Benjamin Franklin, a founding father of the United States, once said: "In this world nothing can be said to be certain, except death and taxes." These wise words hold true even in the world of online gambling, so be sure to check out this guide outlining all there is to know about online gambling taxes around the world!
It all depends on your location, really. For punters in the UK, parts of Europe, Oceania and Canada the answer is no, you don’t have to pay taxes on online gambling winnings. However, some countries do require gambling winnings to be declared as part of tax payments, with the USA being the most notable example. The key point is that each jurisdiction has its own set of regulations regarding gambling taxation.
No! The good news for gamblers in the UK is that they are exempt from paying any tax on their winnings. Since back in 2001, betting duty has been abolished on UK shores, which means that winnings earned from sports betting, online casinos, poker games, bingo or lotteries are exempt from taxation.
The same rules apply in the Republic of Ireland as the UK, where gambling winnings are considered neither income nor capital gain but rather the 'receipt of luck'.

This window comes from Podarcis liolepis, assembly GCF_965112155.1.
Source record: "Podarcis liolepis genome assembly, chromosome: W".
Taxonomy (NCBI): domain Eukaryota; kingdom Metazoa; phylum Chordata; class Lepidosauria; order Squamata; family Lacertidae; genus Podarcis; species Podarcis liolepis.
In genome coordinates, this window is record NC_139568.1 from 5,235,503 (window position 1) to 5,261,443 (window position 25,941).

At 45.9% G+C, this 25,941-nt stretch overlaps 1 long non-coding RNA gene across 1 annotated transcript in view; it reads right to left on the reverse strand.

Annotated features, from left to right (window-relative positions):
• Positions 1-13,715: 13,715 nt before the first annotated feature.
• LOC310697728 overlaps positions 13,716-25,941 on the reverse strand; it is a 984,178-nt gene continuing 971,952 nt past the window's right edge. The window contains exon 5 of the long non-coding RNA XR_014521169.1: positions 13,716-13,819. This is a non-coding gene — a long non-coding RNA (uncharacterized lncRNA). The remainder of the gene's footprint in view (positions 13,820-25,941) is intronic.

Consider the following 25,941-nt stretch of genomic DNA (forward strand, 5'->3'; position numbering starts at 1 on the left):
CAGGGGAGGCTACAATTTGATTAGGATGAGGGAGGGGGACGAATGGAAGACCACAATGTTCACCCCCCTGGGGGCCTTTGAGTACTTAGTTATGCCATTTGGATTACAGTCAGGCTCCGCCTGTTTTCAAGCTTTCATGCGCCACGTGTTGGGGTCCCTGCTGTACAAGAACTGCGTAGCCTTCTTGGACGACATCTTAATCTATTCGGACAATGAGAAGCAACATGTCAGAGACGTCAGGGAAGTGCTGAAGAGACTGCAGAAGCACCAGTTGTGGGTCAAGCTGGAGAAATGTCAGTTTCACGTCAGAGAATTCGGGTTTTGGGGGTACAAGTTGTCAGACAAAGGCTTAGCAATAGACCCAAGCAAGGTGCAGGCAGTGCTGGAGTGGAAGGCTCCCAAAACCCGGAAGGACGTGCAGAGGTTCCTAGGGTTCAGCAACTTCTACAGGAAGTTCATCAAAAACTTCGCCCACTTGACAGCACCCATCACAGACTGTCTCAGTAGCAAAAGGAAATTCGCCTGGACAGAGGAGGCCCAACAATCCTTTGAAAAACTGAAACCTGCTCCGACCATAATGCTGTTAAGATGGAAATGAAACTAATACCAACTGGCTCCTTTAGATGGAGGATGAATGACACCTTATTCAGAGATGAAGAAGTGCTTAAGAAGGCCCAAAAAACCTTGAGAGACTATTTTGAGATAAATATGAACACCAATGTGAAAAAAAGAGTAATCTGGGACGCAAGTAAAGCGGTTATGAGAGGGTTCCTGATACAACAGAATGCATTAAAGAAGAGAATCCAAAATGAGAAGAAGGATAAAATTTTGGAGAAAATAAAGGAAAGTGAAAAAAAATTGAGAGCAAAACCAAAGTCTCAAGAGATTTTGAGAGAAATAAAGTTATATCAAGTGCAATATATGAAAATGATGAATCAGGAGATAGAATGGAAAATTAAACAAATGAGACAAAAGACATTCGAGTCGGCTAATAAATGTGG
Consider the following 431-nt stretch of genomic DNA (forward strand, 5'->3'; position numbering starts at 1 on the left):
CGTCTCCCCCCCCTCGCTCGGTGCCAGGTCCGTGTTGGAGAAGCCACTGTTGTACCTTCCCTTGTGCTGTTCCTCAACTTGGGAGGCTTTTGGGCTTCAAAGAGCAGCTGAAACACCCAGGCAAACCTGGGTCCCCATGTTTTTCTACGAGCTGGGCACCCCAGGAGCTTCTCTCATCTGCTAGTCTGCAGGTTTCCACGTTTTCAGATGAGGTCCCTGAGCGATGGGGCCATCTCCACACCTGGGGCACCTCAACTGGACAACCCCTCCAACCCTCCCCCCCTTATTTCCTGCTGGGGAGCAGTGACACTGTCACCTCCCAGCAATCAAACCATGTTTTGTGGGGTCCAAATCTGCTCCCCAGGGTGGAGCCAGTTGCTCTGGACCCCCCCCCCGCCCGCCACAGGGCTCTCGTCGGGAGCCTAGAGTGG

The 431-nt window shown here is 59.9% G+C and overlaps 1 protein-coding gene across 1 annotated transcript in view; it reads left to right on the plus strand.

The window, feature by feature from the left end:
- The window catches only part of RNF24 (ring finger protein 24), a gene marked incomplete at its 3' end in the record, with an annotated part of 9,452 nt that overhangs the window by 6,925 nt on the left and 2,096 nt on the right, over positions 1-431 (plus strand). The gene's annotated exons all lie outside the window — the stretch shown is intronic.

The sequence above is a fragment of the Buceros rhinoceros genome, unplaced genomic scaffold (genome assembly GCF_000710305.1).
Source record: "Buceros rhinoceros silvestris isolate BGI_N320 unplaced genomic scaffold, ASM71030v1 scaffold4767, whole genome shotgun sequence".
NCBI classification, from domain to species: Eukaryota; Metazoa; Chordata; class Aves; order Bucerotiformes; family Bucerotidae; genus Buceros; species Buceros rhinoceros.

With the income tax landscape being rather different in Canada, the main point to note is that gambling winnings are not considered taxable income. While no legal framework has been put into place surrounding gambling activity, some winnings are considered ‘prizes’ under the Income Tax Act. But the key takeaway is that, for now at least, gambling winnings are not taxed in Canada.
Both Australian and Kiwi natives are exempt from paying tax on gambling winnings, as betting is considered a hobby or recreational activity rather than a profession. Even professional gamblers in Oceania can use this loophole to their advantage!
The table below explores the taxation in various countries across the globe:
|France||2% on poker wins, 7.5% on sports / horse racing|
|Greece||10% on lottery wins|
|Holland||29% on lottery wins over €454|
|Nigeria||20% on all|
|Portugal||up to 35% on lottery wins|
|Slovenia||50% on lottery wins of more than €4000|
|South Africa||6% on horse racing|
As you can see from the table above, there’s really no hard and fast rule regarding gambling tax. Some European countries are tax-free, others are quite stringent, so it is worth doing your research if you live in a country not listed above.
The list above is by no means exhaustive, but this is a selection of some of the countries where gambling winnings are not taxed. Other countries, such as India, have different laws across their various states.